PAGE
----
Saturday, January 17, 2015

Taking A Break – Contrasting Bangladesh

I clear immigration at Dhaka airport and head towards the domestic airport, a short distance away. An armed policeman, a kid really, stops me and asks for my passport in Bangla; I give it to him. His face lights up.
Ah, American hay? He says in broken English. Very nice. Where are you headed?
Chittagong. Tourist.
Very nice. Chittagong very nice. You have baksheesh? For me? Only ten dollah?
No, I say firmly, I have no money.
The kids face clouds up. He looks around, pokes a finger in his nose, extracts a booger after a brief struggle, examines it intently for a moment and flicks it away; it lands on a nearby door of the transit divide. He turns his attention to me, blows stale breath my way and gives me a toothy grin.
No money? You tourist and no money?
I sigh, dig into my pocket and come up with a fifty Takka bill, about forty US cents, which I give him. The kid looks wounded and would have burst into tears but I snatch the passport from his hands and walk away, least he touch the passport with a polluted finger.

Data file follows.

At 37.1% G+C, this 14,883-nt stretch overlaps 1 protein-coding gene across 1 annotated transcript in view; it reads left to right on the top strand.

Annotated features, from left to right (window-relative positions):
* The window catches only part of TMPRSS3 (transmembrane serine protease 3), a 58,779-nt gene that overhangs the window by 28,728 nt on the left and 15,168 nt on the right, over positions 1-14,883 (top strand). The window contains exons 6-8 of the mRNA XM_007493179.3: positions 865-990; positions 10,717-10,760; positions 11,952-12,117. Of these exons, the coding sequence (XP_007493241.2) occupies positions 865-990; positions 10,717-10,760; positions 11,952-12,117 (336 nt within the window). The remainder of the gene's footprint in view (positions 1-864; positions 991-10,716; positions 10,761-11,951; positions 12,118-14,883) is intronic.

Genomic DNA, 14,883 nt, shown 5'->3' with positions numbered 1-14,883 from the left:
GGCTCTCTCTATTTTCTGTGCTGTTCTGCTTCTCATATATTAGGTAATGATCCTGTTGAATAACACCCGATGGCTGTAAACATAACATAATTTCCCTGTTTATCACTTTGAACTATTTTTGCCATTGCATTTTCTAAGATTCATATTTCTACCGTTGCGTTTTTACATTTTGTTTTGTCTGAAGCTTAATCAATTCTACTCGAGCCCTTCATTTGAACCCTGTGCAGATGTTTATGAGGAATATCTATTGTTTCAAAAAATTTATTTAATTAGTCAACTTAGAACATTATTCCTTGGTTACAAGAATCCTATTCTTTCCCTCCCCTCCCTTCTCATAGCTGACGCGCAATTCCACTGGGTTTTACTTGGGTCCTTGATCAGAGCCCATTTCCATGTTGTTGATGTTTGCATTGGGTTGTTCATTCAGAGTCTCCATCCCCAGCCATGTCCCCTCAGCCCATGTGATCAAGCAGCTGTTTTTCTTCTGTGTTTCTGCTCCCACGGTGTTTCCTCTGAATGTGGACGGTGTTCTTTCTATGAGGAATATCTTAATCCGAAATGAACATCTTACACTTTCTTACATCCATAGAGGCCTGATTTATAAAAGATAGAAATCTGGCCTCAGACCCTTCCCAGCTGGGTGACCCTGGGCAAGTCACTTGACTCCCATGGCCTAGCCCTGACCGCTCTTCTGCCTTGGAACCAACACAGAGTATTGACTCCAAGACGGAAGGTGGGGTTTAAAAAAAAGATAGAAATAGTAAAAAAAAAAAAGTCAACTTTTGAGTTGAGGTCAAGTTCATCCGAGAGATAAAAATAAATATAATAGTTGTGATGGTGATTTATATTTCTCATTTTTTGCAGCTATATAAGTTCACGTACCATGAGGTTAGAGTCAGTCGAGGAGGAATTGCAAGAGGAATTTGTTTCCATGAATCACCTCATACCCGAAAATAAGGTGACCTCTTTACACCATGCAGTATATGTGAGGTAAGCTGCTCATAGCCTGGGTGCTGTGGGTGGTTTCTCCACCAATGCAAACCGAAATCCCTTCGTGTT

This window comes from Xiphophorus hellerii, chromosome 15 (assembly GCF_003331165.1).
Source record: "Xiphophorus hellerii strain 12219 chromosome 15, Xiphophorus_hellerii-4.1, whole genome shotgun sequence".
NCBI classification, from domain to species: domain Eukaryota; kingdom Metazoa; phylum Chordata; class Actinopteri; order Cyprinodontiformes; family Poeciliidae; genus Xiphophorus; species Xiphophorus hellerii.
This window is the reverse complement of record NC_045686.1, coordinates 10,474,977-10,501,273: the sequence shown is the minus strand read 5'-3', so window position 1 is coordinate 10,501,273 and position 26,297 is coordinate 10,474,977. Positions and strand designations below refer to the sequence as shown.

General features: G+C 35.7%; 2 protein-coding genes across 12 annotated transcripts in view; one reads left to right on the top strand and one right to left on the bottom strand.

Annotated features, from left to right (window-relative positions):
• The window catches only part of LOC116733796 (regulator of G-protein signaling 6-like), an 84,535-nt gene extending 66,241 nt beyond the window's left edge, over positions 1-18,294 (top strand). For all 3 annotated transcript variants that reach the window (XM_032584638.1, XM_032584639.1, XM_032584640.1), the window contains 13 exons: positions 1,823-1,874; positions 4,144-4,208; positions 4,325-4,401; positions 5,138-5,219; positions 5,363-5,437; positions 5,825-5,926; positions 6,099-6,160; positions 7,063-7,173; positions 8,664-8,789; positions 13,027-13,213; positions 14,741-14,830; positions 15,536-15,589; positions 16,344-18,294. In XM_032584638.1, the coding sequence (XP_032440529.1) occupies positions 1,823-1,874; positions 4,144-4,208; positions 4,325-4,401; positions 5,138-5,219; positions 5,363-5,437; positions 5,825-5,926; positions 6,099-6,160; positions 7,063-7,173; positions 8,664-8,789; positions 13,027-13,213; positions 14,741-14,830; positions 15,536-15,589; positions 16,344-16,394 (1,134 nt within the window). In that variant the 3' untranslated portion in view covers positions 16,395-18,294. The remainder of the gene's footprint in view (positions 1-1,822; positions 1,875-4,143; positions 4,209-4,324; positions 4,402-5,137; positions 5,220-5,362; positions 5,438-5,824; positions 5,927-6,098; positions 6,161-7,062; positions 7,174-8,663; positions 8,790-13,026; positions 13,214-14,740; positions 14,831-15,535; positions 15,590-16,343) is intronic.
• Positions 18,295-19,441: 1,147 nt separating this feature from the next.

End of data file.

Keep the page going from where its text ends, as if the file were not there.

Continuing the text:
One of the perks for working for CAI is the opportunity to visit far-flung exotic gateways and this one is no exception. I have a few days to spare so I am headed to southeast Bangladesh for some R and R. I need the solitude and space to rejuvenate my sagging sprits in light of recent personal life turbulences.   

Bandarband, which literally means monkey forest even though I meet no monkeys there, is a tribal area some seventy-five miles from Chittagong, severely restricted by the authorities; only a lucky few get to visit, under constant surveillance. An acquaintance (lets call him Yakoob) with good connections has gotten me the permit and I look forward to three days of hiking, meeting remote people and trying different foods.